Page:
Bitstamp, the cryptocurrency industry’s oldest active exchange, has recently seen a bot “go wild” on it, causing massive price swings on several trading pairs and flash crashing litecoin (LTC) on the LTC/EUR pair.

According to Nejc Kodrič, the libertarian entrepreneur who co-founded the cryptocurrency exchange and currently serves as its CEO, the bot that went “wild” belongs to one of the exchange’s clients.

As various cryptocurrency enthusiasts reported on social media, Bitstamp saw highly unusual action earlier today, October 7. CryptoCompare data shows that on the BTC/EUR pair the exchange saw a bot sell €6 million ($6.9 million) worth of BTC in about 15 minutes, sending the flagship cryptocurrency’s price to about €5,000 ($5,760).

It then seemingly tried to make things right,  and bought €6 million worth of BTC in about 5 minutes, helping the cryptocurrency skyrocket to €6,600 ($7,620). A new sale sent BTC to about €5,700 ($6,570) – its current price.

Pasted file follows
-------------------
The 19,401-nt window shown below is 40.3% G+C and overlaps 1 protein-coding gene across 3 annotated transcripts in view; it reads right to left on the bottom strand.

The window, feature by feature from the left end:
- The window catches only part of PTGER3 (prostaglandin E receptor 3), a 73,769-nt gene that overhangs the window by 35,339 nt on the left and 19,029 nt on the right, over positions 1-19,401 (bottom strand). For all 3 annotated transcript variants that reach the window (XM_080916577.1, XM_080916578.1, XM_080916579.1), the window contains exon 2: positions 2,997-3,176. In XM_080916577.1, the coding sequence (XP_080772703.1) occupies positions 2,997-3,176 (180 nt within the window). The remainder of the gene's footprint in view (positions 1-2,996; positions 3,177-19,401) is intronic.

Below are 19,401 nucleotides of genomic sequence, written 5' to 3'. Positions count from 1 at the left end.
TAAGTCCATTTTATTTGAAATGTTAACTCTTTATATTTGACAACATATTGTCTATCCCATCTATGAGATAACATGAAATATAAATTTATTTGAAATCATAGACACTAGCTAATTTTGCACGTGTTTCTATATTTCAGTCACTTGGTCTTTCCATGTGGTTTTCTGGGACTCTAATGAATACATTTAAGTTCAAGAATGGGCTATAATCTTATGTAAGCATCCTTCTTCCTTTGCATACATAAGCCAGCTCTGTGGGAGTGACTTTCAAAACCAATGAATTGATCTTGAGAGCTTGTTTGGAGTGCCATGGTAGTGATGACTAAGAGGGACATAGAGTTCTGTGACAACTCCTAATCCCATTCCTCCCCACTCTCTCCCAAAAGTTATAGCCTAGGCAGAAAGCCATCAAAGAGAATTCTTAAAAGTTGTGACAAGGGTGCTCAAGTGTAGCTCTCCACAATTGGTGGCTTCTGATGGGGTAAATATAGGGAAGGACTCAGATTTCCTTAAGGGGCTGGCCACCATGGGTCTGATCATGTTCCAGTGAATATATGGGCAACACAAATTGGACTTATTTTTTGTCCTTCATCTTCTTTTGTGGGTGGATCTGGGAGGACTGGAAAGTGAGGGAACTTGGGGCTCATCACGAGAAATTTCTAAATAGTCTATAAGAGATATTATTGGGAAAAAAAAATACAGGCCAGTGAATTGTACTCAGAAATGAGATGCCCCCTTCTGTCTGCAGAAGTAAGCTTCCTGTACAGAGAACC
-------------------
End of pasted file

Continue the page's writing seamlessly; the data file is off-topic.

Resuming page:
Bitcoin's price swings on bitstamp

Other cryptocurrencies were also affected. Ethereum saw buy orders send its price to about €235 ($270), and sell orders subsequently crashed it to a €123 ($141) low, before trying to send it back up. After a brief struggle, ETH’s price went back to its €195 ($224) normal.

The bot, at about the same time, also sent XRP to a €0.65 ($0.75) high, before crashing it back down to its current €0.40 ($0.4). Notably, litecoin seemingly didn’t see the bot issue buy orders, but only dump it.

Per CryptoCompare data, the cryptocurrency dipped to a €1.12 ($1.29) low, before quickly recovering to its current €50 ($57) price tag. While the whole ordeal was over in about five minutes, it was enough to see social media users consider various possibilities, ranging from whales cashing out to market manipulation.

Litecoin's crash on Bitstamp

Bitstamp’s trading volume, as CryptoGlobe covered, has been plummeting in the last few months, along with that of Kraken and Coinbase. According to a report published by cryptoasset research firm Diar, this may be because these exchanges haven’t listed the controversial asset USDT.